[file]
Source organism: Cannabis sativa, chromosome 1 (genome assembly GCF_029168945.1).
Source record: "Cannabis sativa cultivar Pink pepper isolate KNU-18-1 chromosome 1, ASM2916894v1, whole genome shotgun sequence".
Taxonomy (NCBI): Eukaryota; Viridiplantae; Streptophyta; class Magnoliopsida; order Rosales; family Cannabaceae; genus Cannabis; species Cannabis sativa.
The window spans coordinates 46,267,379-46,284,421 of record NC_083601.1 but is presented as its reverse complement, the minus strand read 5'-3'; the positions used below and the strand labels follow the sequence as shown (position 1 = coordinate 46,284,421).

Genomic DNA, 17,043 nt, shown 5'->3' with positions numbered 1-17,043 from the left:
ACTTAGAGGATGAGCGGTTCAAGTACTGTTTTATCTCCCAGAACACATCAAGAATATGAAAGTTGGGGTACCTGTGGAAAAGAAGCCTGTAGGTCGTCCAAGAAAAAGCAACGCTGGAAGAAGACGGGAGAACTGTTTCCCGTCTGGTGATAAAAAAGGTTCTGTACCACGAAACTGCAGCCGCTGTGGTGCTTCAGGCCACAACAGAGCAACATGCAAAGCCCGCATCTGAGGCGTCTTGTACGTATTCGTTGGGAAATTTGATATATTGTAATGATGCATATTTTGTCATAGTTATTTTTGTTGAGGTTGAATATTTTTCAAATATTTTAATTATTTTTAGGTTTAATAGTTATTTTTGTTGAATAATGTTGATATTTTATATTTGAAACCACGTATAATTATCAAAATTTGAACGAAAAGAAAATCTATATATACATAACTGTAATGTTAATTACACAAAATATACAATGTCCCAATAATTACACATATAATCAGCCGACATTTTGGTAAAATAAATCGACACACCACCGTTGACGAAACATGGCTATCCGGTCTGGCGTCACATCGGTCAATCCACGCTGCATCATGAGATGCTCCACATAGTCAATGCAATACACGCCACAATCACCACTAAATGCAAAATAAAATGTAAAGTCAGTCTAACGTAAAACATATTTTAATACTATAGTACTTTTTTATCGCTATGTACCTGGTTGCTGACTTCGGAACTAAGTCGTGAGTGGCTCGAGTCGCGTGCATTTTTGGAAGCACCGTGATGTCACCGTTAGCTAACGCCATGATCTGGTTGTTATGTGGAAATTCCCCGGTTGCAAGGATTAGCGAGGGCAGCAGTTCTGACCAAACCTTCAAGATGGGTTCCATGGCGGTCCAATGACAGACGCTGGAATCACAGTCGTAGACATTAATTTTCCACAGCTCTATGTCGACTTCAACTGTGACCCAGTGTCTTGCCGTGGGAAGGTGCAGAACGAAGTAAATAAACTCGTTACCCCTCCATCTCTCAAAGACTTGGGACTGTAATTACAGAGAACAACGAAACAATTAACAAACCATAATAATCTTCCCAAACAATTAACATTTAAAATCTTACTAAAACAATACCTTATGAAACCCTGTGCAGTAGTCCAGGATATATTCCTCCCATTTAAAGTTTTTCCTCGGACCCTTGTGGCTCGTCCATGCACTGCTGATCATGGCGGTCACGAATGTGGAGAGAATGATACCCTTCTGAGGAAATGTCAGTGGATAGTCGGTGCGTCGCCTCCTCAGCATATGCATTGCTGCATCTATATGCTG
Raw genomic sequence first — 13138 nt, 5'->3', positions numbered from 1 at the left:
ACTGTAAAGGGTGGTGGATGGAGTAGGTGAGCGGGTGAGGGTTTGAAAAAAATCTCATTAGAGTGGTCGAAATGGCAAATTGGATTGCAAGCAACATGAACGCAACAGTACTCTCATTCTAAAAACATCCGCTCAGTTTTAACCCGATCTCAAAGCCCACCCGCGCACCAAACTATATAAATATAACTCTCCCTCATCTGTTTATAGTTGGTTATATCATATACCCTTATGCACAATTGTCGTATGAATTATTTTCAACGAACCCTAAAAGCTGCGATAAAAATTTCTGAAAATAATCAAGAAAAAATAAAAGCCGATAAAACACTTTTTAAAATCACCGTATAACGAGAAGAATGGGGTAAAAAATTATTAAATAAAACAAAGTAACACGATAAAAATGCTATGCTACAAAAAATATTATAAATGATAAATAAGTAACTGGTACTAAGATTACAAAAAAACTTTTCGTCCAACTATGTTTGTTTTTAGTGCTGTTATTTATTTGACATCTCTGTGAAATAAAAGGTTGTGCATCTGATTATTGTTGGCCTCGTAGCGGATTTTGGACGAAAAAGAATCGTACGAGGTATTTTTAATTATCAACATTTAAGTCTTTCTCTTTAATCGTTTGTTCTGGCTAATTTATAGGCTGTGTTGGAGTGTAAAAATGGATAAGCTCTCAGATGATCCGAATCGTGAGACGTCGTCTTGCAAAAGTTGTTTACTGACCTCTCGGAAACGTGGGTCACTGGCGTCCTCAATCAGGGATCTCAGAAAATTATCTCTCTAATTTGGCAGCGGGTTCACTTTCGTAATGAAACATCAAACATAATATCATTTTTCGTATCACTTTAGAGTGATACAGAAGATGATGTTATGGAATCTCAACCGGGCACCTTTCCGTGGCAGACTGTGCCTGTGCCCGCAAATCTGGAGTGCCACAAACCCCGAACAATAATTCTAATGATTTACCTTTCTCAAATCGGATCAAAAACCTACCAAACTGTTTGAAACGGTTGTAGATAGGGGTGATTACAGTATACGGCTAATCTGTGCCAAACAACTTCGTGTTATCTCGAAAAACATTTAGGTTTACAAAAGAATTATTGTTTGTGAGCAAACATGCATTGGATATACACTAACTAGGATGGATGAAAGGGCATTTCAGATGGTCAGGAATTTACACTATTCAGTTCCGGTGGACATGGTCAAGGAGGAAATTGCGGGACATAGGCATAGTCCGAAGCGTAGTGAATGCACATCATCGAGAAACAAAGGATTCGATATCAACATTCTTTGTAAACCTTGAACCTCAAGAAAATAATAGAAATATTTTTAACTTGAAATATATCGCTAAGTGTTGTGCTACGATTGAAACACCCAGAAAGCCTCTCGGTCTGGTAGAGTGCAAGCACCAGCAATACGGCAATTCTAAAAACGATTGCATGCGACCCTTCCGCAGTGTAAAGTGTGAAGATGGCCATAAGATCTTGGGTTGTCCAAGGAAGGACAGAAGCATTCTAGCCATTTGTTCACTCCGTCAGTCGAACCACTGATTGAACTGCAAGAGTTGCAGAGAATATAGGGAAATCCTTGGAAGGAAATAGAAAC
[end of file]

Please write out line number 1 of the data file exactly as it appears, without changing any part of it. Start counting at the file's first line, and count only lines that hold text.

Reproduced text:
Source organism: Cannabis sativa, chromosome 1 (genome assembly GCF_029168945.1).